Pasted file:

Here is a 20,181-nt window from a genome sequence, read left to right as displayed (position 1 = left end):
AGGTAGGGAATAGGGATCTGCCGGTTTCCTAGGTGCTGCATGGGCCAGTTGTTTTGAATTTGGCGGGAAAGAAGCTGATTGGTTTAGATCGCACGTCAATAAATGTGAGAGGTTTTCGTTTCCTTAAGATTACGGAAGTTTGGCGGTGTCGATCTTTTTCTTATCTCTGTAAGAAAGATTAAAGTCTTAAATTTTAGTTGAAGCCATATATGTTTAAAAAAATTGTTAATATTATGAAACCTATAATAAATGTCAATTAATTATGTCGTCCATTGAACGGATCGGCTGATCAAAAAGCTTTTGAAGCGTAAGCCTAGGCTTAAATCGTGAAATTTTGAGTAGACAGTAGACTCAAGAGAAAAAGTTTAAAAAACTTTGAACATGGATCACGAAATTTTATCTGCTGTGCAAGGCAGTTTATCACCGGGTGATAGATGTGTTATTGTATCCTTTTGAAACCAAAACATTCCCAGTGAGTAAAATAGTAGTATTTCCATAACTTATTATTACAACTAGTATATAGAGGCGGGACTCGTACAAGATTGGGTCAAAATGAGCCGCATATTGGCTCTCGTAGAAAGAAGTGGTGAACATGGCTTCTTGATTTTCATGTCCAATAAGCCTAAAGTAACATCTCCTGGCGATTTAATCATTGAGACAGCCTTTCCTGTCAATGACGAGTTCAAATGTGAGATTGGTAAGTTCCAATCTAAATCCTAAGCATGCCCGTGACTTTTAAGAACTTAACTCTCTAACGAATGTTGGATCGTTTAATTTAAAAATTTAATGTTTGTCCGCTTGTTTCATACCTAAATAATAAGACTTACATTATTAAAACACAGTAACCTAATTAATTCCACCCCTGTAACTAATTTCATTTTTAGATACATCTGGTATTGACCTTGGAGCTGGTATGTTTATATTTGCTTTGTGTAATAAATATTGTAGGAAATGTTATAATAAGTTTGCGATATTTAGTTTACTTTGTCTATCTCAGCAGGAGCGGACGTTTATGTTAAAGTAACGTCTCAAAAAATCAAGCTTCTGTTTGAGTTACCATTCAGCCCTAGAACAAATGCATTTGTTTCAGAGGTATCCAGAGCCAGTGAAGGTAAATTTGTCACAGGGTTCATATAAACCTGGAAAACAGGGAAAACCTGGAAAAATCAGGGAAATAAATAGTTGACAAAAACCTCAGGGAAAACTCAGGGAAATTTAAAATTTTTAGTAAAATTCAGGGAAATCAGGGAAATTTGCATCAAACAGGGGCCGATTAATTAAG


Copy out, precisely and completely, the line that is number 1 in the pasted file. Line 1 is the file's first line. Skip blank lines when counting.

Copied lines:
Here is a 20,181-nt window from a genome sequence, read left to right as displayed (position 1 = left end):